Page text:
SA Culture

South Africa’s Rainbow Nation title refers to the incredible diversity of its people, from the original Bushmen inhabitants of the land to the people who migrated and settled here over the years. There is hardly a nation on Earth that is not in some way represented in this diverse country.

The term Rainbow Nation of South Africa found popular appeal from the moment Archbishop Emeritus Desmond Tutu first used it to capture the multicultural nature of our country. The original inhabitants were the hunter-gatherer San Bushmen. There are only a few of these people remaining in the Northern Cape, but their rich heritage lives on through their ancient rock art. They remain a proud part of the South Africa’s Rainbow Nation.

When the pastoral Khoi appeared 2 000 years ago they brought with them farming. Unlike the San, who did not live in a hierarchical society, the Khoi had a complex social structure. The name Khoisan is an integration of the two names of the first inhabitants of southern Africa. The next to arrive were black migrants from sub-Saharan Africa, especially from the Great Lakes and Congo regions. They settled mainly in the northern and eastern parts of present-day South Africa and where they came into contact with the Khoisan, they pushed them west into the drier regions of the Northern Cape. These new arrivals morphed into the various South African tribes that thrive today, including Sotho, Tswana, Xhosa and Zulu.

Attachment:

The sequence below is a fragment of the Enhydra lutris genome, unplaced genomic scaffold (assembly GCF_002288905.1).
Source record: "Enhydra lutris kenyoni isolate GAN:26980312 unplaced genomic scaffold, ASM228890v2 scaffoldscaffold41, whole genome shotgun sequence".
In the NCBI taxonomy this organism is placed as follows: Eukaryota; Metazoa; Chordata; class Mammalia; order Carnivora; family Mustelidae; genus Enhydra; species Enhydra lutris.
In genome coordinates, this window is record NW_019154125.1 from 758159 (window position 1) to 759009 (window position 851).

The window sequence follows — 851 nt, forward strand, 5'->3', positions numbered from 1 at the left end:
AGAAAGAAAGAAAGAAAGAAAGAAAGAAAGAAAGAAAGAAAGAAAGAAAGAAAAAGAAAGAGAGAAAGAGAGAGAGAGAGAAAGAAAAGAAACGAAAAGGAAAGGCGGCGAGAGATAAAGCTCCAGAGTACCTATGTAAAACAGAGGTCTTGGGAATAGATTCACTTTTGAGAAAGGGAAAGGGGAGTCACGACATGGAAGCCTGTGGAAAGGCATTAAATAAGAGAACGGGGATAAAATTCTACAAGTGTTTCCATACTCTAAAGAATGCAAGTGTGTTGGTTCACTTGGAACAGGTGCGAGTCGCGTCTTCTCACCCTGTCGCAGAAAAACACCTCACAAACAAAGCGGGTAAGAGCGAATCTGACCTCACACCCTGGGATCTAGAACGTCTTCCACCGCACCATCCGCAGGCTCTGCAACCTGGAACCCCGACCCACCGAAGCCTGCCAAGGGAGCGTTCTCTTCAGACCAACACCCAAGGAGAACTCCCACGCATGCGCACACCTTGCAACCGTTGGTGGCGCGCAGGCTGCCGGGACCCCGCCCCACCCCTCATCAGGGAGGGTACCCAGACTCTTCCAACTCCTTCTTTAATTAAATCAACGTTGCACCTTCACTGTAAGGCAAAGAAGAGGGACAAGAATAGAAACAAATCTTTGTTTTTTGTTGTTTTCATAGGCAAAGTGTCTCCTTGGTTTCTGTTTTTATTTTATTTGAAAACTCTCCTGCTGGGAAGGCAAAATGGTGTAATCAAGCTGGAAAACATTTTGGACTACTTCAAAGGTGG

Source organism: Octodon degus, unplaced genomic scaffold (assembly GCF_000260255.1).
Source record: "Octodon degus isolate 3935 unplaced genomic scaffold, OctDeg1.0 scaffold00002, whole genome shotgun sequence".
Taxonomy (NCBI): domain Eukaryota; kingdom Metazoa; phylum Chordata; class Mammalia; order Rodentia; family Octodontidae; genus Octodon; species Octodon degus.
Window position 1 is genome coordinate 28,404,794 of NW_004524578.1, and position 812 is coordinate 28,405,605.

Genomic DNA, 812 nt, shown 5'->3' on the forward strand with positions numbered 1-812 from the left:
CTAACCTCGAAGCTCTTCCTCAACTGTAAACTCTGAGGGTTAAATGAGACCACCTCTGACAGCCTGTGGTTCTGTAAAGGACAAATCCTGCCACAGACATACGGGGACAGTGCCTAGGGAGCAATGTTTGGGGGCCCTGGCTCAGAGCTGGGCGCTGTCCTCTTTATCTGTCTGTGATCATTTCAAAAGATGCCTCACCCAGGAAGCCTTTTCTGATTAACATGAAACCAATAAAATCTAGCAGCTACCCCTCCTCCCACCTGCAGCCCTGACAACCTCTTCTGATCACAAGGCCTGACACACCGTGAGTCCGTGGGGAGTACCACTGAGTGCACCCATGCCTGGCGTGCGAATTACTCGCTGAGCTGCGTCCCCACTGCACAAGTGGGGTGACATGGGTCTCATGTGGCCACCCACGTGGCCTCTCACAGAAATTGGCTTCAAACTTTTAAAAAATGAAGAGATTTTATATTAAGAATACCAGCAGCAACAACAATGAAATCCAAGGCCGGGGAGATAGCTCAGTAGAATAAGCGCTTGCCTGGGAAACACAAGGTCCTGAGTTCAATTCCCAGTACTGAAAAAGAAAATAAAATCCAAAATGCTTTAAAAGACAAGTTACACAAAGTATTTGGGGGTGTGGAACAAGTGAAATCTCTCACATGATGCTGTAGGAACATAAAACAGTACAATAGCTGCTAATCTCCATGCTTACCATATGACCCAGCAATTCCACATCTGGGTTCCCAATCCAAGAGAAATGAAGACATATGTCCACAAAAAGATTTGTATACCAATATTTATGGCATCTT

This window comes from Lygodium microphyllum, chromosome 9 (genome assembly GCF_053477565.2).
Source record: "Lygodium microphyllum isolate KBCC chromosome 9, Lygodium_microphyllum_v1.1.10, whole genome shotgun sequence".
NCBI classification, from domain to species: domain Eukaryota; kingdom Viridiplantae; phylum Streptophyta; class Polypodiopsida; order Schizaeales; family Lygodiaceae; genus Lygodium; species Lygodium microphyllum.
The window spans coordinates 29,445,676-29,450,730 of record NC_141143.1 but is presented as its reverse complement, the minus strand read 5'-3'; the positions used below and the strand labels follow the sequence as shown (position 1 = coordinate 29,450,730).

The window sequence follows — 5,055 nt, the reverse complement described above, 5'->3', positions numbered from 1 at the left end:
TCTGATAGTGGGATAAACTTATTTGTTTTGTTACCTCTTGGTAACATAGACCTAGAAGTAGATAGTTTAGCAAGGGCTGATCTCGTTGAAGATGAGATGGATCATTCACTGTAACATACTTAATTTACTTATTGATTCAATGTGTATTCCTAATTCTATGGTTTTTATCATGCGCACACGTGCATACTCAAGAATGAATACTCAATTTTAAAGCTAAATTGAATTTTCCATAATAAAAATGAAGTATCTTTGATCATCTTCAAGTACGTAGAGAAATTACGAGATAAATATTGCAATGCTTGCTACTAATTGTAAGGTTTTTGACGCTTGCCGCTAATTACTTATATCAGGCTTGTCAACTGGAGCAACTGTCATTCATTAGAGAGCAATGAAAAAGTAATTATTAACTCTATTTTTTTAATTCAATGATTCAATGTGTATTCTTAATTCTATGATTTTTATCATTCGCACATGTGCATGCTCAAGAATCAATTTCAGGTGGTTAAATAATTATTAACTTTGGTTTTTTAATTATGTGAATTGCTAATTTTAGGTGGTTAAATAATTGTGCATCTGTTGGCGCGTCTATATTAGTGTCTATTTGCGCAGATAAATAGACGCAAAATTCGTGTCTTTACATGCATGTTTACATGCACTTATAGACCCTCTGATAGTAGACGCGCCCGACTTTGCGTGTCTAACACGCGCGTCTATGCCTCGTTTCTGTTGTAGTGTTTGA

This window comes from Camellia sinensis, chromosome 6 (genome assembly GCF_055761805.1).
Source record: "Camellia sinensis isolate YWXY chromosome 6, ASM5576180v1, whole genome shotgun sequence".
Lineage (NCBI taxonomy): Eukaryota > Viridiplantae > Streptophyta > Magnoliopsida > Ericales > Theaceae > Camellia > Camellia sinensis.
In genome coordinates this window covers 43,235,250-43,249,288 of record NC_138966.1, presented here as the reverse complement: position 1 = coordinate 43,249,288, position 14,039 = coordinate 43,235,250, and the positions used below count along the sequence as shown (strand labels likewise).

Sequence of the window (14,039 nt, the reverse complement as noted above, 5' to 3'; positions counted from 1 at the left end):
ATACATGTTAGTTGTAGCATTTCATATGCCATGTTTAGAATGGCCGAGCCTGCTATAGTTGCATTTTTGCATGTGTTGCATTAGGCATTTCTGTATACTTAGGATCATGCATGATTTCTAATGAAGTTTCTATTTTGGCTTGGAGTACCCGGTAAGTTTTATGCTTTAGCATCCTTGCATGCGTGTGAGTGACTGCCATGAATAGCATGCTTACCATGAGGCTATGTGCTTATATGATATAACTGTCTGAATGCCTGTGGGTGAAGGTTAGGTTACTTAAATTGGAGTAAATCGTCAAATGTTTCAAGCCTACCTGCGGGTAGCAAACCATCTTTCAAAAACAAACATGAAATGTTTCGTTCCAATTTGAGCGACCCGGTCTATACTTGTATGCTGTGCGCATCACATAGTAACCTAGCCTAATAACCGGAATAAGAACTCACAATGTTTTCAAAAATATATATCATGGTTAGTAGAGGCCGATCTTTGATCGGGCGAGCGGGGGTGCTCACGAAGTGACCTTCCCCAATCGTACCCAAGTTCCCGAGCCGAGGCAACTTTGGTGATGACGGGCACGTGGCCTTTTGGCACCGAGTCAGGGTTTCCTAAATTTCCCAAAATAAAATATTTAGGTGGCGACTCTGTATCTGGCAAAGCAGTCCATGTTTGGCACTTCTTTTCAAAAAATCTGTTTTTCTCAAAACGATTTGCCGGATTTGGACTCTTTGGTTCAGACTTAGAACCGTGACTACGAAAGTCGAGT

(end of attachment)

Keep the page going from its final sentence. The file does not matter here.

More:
The Rainbow Nation took on more colour when the Dutch arrived in 1652 and the British in the latter part of the 18th century. The Dutch brought slaves from the East Indies, which was the start of what is called the coloured people of South Africa, added to by cross-racial liaisons. A small but influential French group escaping religious persecution in France arrived in the late 17th century and were assimilated into the Dutch population. They were followed, after the discovery of mineral wealth, by representatives of nearly every society on Earth. And mining and sugar cane farming brought Indians and Chinese, who settled mainly in KwaZulu-Natal and Johannesburg.

For nearly 350 years our history was defined by clashes and racial oppression. But that changed with the first democratic elections of 27 April 1994 when we all truly became people of the Rainbow Nation. Source: www.southafrica.net

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